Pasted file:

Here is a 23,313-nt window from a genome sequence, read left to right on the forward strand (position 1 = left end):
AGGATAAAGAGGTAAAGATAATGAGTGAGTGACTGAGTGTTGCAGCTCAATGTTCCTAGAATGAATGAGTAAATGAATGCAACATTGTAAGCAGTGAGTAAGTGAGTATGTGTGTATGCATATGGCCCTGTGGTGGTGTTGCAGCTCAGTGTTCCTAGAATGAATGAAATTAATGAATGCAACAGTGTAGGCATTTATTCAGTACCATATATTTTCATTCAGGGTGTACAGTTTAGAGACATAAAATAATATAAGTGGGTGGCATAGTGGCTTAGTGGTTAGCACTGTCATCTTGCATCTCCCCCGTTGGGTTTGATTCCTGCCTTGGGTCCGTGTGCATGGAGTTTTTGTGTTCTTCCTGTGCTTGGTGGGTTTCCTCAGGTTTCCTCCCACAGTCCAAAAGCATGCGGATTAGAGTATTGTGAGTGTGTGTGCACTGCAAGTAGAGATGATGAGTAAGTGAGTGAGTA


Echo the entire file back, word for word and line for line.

Here is a 23,313-nt window from a genome sequence, read left to right on the forward strand (position 1 = left end):
AGGATAAAGAGGTAAAGATAATGAGTGAGTGACTGAGTGTTGCAGCTCAATGTTCCTAGAATGAATGAGTAAATGAATGCAACATTGTAAGCAGTGAGTAAGTGAGTATGTGTGTATGCATATGGCCCTGTGGTGGTGTTGCAGCTCAGTGTTCCTAGAATGAATGAAATTAATGAATGCAACAGTGTAGGCATTTATTCAGTACCATATATTTTCATTCAGGGTGTACAGTTTAGAGACATAAAATAATATAAGTGGGTGGCATAGTGGCTTAGTGGTTAGCACTGTCATCTTGCATCTCCCCCGTTGGGTTTGATTCCTGCCTTGGGTCCGTGTGCATGGAGTTTTTGTGTTCTTCCTGTGCTTGGTGGGTTTCCTCAGGTTTCCTCCCACAGTCCAAAAGCATGCGGATTAGAGTATTGTGAGTGTGTGTGCACTGCAAGTAGAGATGATGAGTAAGTGAGTGAGTA